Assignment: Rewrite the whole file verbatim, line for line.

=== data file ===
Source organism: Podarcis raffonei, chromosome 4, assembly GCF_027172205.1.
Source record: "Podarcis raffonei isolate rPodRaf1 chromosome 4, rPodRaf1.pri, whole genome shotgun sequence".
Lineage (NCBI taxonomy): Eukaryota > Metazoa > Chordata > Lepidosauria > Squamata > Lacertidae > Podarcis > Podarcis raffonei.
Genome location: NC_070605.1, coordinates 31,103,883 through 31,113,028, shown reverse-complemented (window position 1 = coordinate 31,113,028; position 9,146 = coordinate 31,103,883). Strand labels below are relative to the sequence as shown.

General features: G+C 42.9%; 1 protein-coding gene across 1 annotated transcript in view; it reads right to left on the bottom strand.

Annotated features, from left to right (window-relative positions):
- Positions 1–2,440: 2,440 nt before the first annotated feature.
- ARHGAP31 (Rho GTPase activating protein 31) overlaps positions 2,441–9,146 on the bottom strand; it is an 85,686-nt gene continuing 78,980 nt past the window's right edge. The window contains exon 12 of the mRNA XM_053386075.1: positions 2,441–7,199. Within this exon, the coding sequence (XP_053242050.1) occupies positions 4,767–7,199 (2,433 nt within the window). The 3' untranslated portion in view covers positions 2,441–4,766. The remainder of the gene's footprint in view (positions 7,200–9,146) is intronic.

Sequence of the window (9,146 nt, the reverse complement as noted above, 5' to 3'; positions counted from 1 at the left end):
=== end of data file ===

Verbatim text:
Source organism: Podarcis raffonei, chromosome 4, assembly GCF_027172205.1.
Source record: "Podarcis raffonei isolate rPodRaf1 chromosome 4, rPodRaf1.pri, whole genome shotgun sequence".
Lineage (NCBI taxonomy): Eukaryota > Metazoa > Chordata > Lepidosauria > Squamata > Lacertidae > Podarcis > Podarcis raffonei.
Genome location: NC_070605.1, coordinates 31,103,883 through 31,113,028, shown reverse-complemented (window position 1 = coordinate 31,113,028; position 9,146 = coordinate 31,103,883). Strand labels below are relative to the sequence as shown.

General features: G+C 42.9%; 1 protein-coding gene across 1 annotated transcript in view; it reads right to left on the bottom strand.

Annotated features, from left to right (window-relative positions):
- Positions 1–2,440: 2,440 nt before the first annotated feature.
- ARHGAP31 (Rho GTPase activating protein 31) overlaps positions 2,441–9,146 on the bottom strand; it is an 85,686-nt gene continuing 78,980 nt past the window's right edge. The window contains exon 12 of the mRNA XM_053386075.1: positions 2,441–7,199. Within this exon, the coding sequence (XP_053242050.1) occupies positions 4,767–7,199 (2,433 nt within the window). The 3' untranslated portion in view covers positions 2,441–4,766. The remainder of the gene's footprint in view (positions 7,200–9,146) is intronic.

Sequence of the window (9,146 nt, the reverse complement as noted above, 5' to 3'; positions counted from 1 at the left end):